Beef market outlook
- Beef production forecast +1% in 2022, as more prime cattle become available
- Overall beef consumption forecast -1%, as easing retail demand offsets rising foodservice demand
- Beef imports forecast to grow slightly (+1%), as foodservice demand increases
- Exports of beef forecast to increase by over 10%, helped by higher domestic production and increased import demand on the continent
Before we look forward into 2022, let’s take a moment to reflect on how the UK beef market performed in 2021.
2021 saw some of the highest prices for finished cattle and cull cows on record. From a supply point of view, cattle population data suggested that fewer slaughter age cattle would be available in 2021, stemming from a poor calving season in 2018 and likely exacerbated by an elevated prime kill in 2020. From the demand side, continuing disruption to the eating out market meant that domestic demand for beef via retail remained robust, driving competition for home-grown cattle.
The UK’s international trade of beef stumbled in the first quarter following EU exit, but as the new UK-EU trading relationship was navigated and foodservice began to reopen in both the UK and on the continent, import demand grew and volumes grew.
Despite the strong returns for British cattle recorded in 2021, profitability continues to be squeezed by more expensive input costs, including feed, fertiliser and fuel.
UK prime cattle slaughter is expected to show slight recovery in 2022 compared to 2021, with forecast growth of 2%. This is largely based on cattle supply data from the British Cattle Movement Service, which shows an increased number of younger cattle that would be available for processing later in the year. Indeed, the number of older prime animals still looks tight compared to a year ago, which may limit kill in the first half of the year.
Slaughter of cull cows is forecast to fall by around 1% in 2022. With both the dairy and suckler breeding herds expected to remain in a state of contraction, fewer animals are expected to be available to kill overall.
These slaughter forecasts are expected to contribute to a 1% increase in total beef production for 2022, compared to 2021.
Data on calf registrations and calf slaughter suggests that UK beef production in 2023 could see further moderate growth, as changes in dairy bull calf management are implemented. More calves are expected to be made available for prime slaughter during the year as a result of these changes.
Increased use of beef semen on dairy cows will mean that more beef-type cattle with increasing meat quality will come from the dairy herd, contributing to overall production. However, countering this is the expectation of ongoing contraction of both the dairy and suckler herds, due to issues including loss of direct subsidy, increased input costs and associated effects on profitability. This could act as a limiter for further growth in beef production.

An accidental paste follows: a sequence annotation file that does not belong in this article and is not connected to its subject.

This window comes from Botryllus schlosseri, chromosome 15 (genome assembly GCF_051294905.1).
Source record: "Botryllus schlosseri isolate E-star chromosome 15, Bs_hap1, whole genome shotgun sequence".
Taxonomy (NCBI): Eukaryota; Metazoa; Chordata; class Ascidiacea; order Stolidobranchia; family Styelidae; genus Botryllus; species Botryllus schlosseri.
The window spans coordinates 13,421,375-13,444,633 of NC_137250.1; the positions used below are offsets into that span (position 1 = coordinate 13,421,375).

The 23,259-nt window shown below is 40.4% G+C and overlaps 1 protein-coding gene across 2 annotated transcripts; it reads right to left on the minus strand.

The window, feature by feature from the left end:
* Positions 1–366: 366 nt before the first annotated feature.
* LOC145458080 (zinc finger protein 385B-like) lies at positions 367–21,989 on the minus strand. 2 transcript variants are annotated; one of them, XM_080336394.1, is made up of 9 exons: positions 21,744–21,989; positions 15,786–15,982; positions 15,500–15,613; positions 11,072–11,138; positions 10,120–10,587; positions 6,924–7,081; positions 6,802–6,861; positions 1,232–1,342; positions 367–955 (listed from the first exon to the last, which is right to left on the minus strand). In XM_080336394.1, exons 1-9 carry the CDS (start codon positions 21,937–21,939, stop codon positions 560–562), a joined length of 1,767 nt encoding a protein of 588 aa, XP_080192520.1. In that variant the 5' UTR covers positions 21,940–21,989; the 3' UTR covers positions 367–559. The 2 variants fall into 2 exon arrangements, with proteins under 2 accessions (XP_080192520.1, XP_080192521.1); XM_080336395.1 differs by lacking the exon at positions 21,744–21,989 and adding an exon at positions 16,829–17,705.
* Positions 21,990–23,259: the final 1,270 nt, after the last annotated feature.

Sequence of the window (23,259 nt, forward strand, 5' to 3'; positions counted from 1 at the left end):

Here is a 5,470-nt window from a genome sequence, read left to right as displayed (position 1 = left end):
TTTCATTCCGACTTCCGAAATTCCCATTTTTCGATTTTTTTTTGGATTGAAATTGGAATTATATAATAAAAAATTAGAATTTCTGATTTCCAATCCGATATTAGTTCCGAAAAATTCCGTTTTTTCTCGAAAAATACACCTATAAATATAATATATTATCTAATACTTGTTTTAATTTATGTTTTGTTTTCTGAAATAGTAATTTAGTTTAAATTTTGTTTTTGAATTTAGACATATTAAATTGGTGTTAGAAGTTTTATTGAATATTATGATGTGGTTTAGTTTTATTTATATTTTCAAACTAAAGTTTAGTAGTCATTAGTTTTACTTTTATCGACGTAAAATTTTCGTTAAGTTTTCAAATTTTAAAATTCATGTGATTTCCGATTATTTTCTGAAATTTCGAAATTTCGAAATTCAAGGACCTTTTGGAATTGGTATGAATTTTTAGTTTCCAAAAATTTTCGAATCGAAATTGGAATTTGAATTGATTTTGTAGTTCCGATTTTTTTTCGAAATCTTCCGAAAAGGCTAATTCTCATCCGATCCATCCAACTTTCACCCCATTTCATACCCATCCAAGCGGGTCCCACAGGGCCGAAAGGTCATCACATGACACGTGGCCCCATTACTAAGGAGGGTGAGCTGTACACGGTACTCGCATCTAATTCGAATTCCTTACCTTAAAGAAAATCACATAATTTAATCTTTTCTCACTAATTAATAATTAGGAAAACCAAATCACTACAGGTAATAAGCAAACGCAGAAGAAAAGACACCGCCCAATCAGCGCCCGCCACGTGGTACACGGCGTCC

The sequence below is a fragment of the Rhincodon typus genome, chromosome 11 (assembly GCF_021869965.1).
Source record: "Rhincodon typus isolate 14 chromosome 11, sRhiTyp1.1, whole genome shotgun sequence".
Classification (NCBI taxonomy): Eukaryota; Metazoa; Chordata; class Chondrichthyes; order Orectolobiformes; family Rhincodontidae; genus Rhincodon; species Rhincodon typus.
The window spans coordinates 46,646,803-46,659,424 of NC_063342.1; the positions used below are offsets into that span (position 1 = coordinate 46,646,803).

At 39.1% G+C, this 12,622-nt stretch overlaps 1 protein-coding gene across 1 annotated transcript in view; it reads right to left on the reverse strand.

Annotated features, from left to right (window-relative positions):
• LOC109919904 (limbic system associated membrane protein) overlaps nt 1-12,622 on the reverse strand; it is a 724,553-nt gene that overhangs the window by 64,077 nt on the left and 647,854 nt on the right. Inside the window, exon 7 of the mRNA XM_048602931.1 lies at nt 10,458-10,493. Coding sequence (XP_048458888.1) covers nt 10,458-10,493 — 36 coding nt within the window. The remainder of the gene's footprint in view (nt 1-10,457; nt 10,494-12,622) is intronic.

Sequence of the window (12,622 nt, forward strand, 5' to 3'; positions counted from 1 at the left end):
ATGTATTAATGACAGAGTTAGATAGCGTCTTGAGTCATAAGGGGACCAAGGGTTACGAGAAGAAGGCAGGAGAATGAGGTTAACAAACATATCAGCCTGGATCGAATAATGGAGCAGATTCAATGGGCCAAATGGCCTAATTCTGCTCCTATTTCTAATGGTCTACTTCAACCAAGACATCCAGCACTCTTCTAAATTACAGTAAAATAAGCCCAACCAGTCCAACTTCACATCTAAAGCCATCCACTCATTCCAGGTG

Beef proved to be a staple for consumers in-home at the start of COVID-19, seeing the fastest volume increase in retail of all the meat proteins in the 52 w/e 14 June 20. 2021, however, marked a return to slightly more ‘normal’ buying behaviour, with retail unable to maintain the stellar performance of 2020 as some returned to eating out. This saw beef volumes in retail reducing by 6% year-on-year in the 52 w/e 26 Dec 21, meaning that beef lagged behind both pork and lamb performance. However, when compared back to pre-pandemic levels (2019), beef remains significantly elevated at +4%.
Decline was across all cuts but the worst offender was mince, down by -11.7%. Mince was one of the star performers early in the pandemic as panic-buying and severe lockdowns were in place. Compared to 2019, mince volumes remain slightly elevated at +0.7%. Steaks have been down -5.2% year-on-year across all steak cuts but fillet, which remains in growth. Versus pre-pandemic, steak volumes remain significantly higher at +14.1%. Roasting has seen less decline year-on-year at only -2.6% and is up versus 2019 by +5.3%. The exception to the rule has been marinades, which are up by 16.7% year-on-year as consumers are seeking more convenient options.
The difficult foodservice conditions continued throughout 2021, with lockdowns only easing gradually during the first half of the year. The new variant, omicron, caused consumer caution in the pre-Christmas period, with some additional restrictions in Scotland, Northern Ireland and Wales. We estimate the eating-out market for beef in the 52 w/e 26 Dec 21 saw volume declines of -5% year-on-year. Considering that 2020 had already seen a contraction in eating-out performance of -54%, this was a weak performance in 2021. Eating-out dynamics shifted in 2021, with less cheap, on-the-go eating and more emphasis on treating. For beef this meant declines in sandwiches (-14%) and savoury pastries (-35%) but growth of 2% for meat-centred meals such as steaks and roasts. Burgers were flat from 2020 to 2021 in dine in and on the go.
Deliveries and takeaways continued to offer a lifeline for the foodservice market in 2021. We estimate that beef volumes in this market rose by a further 40% versus 2020meaning a total volume increase of 87% compared to 2019. Growth was across the board but among the biggest contributors were burgers and beef-based Chinese dishes, as well as Mexican, Indian and meat-centred meals (AHDB estimates based on Kantar Out-of-Home, 52 w/e 26 Dec 21).